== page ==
Health bill clears major hurdle
In a 14-9 vote Tuesday, the U.S. Senate Finance Committee approved Chairman Max Baucus’ $829 billion health care bill, sending it to the Senate floor for debate and setting the stage for a pivotal showdown in the overhaul of U.S. health care.’
Sen. Olympia Snowe, R-Maine, the only Republican to vote in favor of the bill, said it is far from perfect, but the consequences of inaction dictate the urgency of Congress in solving this historic problem.
‘ ‘People do have concerns about what we will do with reform, but at the same time they want us to continue working and that is what my vote to report this bill out of committee today represents,’ Snowe said at the committee meeting.’
Snowe voiced her opposition to a government insurance option and any plan that would raise costs, saying that her vote today does not determine her vote tomorrow.
‘ ‘Before I vote on a motion to proceed to consider the unified bill, the merged bill between the (U.S. Senate Committee on Health, Education, Labor and Pensions) and the finance committee, I certainly think we should have a final (Congressional Budget Office) score on the statutory language that is available on public Web sites so everybody has a chance to review it,’ Snowe said.
The major difference between the bills is that the finance bill does not include the public option, which is the sticking point for Republicans, UH assistant professor of political science Brandon Rottinghaus said.
‘ The bill has a long way to go, as it needs to pass through the Senate. But before it does so, the speaker of the House must negotiate within the legislation, Rottinghaus said.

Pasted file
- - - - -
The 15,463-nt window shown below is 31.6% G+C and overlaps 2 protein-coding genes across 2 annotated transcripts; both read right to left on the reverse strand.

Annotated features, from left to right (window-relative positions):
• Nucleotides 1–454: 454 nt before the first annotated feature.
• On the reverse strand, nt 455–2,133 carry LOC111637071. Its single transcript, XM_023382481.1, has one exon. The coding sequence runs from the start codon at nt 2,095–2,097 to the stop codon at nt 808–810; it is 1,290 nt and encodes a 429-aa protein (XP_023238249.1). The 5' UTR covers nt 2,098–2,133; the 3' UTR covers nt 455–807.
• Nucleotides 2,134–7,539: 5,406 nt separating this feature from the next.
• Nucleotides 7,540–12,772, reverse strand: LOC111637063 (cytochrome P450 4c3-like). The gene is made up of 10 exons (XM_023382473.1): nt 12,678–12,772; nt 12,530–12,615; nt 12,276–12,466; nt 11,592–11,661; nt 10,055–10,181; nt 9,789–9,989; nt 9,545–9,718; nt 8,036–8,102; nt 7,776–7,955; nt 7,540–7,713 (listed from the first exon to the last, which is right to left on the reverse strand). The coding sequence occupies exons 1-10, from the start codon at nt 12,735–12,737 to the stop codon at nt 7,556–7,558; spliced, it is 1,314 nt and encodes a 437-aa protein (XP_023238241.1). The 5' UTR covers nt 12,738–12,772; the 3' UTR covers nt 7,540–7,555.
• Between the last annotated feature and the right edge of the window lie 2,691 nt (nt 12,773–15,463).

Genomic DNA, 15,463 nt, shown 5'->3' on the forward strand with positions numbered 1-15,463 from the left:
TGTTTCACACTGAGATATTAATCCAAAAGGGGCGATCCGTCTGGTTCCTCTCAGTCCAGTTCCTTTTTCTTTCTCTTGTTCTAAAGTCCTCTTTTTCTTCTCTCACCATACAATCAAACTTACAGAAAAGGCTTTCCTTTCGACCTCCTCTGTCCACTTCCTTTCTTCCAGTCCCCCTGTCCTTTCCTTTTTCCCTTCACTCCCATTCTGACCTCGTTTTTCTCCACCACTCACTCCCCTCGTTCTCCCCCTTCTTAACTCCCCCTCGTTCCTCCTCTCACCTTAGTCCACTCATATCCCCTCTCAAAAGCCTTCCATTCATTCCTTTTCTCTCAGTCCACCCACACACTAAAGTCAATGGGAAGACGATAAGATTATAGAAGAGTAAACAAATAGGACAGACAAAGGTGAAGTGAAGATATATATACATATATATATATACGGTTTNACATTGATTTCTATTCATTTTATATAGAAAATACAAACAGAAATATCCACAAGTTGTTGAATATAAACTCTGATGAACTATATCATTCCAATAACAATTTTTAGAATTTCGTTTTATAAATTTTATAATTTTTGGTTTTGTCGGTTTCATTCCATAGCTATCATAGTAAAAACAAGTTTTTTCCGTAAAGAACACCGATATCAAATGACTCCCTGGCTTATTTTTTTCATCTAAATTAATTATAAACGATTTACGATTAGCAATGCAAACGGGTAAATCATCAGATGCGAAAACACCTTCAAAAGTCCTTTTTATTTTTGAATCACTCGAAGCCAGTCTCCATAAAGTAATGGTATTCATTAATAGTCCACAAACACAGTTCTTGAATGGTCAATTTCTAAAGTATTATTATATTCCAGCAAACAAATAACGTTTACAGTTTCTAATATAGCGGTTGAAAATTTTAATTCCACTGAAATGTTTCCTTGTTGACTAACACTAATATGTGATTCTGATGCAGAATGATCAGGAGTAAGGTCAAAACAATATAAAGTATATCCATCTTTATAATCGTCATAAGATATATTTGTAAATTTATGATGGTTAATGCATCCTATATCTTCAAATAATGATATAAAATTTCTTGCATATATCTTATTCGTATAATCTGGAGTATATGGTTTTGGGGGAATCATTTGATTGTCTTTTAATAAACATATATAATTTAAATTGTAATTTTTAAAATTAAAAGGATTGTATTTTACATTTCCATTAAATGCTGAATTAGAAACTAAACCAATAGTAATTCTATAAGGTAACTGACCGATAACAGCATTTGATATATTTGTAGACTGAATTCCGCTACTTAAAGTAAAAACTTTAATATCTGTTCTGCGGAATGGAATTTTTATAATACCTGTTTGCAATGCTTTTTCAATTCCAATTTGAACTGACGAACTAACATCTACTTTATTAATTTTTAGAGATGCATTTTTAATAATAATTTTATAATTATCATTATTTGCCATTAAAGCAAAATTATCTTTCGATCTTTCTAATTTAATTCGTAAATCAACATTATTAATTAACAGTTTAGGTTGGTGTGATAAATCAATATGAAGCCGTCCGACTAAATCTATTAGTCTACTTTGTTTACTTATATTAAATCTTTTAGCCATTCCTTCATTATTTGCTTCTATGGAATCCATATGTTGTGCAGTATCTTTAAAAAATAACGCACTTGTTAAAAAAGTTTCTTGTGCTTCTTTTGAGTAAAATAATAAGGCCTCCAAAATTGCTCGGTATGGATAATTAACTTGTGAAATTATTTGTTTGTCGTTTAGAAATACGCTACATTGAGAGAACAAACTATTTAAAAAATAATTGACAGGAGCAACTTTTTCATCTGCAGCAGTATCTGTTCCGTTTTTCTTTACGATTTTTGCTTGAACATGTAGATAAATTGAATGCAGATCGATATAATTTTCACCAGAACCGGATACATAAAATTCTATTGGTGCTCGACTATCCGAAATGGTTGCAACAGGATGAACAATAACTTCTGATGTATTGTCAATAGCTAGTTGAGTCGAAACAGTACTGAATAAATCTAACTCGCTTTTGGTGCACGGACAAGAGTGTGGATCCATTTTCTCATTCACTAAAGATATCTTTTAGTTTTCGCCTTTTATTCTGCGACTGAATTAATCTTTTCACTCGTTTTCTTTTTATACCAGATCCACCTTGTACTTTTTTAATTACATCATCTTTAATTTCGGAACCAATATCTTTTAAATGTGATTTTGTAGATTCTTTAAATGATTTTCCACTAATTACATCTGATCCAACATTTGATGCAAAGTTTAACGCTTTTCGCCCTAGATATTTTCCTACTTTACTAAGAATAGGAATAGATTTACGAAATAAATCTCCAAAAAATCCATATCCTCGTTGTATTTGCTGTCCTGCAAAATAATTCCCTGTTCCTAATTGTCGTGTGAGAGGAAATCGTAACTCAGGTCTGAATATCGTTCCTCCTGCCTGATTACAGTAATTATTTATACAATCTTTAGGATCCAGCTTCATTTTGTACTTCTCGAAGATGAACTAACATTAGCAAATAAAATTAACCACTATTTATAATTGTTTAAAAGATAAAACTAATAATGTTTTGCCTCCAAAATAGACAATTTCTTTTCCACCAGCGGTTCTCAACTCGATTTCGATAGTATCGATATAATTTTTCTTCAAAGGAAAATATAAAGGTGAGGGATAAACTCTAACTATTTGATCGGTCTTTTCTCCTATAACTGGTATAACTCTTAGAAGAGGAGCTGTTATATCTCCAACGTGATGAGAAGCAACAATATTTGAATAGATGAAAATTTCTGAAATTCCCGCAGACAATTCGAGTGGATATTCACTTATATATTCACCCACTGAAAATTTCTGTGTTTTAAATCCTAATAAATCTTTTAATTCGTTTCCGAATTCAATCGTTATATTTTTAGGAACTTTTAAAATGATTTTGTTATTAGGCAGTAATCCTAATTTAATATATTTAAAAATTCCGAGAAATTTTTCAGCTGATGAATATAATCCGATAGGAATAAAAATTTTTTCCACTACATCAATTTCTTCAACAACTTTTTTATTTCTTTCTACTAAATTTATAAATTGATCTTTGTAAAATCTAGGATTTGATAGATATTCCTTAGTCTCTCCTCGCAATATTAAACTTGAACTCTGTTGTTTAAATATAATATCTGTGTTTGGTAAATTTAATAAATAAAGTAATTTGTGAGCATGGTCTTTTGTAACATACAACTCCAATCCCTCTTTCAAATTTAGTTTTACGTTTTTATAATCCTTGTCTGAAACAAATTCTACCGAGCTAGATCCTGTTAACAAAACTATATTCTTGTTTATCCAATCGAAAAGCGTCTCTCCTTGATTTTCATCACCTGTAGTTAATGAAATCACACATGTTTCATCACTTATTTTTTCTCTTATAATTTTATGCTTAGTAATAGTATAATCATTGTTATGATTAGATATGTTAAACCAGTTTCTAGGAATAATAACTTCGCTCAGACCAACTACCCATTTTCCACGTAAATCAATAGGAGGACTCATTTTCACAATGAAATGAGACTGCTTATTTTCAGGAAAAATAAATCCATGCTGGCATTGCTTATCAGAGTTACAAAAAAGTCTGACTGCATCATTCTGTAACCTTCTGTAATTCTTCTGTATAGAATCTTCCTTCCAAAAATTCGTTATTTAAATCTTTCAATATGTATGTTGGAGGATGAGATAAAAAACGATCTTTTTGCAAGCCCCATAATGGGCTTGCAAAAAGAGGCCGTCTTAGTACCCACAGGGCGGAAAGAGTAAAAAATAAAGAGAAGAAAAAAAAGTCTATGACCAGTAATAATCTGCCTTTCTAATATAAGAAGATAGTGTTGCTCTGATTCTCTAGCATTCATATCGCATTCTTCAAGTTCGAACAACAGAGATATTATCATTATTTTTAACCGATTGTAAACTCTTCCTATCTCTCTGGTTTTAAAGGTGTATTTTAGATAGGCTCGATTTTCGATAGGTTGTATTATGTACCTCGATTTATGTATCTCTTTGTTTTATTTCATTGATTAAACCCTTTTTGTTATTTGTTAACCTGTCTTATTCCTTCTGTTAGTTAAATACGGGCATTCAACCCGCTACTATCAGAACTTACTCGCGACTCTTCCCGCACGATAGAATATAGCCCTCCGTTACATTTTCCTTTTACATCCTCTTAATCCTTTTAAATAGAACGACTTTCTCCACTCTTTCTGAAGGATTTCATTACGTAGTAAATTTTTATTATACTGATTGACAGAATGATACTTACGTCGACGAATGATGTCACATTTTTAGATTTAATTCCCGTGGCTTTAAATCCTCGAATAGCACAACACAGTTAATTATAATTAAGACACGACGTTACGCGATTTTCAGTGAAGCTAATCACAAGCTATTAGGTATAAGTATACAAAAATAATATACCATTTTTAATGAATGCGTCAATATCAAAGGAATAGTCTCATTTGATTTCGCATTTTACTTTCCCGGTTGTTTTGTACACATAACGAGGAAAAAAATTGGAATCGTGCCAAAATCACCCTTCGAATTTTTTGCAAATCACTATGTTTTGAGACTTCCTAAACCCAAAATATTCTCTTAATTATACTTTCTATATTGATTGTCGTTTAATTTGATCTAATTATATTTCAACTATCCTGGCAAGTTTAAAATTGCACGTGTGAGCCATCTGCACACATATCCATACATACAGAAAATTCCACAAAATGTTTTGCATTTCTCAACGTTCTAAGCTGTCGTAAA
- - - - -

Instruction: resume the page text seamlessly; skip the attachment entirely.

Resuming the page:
Also, the Senate majority leader must find a way to merge the bills, which are in some ways different, so that they can debate the legislation.
‘ ‘The Senate majority leader is going to have to figure out if they want to risk there being defections because they’ve got a very thin margin of people in the Senate to work with,’ Rottinghaus said, ‘so they’re going to have to take a pretty serious gamble as to whether or not they want to include that (public option) as part of the process.’
The Democrats’ margin for error in the Senate is thin, Rottinghaus said.’
If the same kind of political jockeying seen during the past few months holds constant, we will definitely see some conservative Democrats who are worried about reelection jumping ship, Rottinghaus said.
Each Democrat who switches sides must be replaced, which means reaching across the aisle to Republicans who have not liked that option, Rottinghaus said.
‘ ‘It seems like there are avenues where the legislation can pick up some votes on the Republican side of the aisle,’ Rottinghaus said.’
‘So my guess is that they’re going to try to keep the public option off, because they think that they can still get legislation that is good generally in the Democrats’ interest, but also that can be accepted by at least a handful of Republicans.’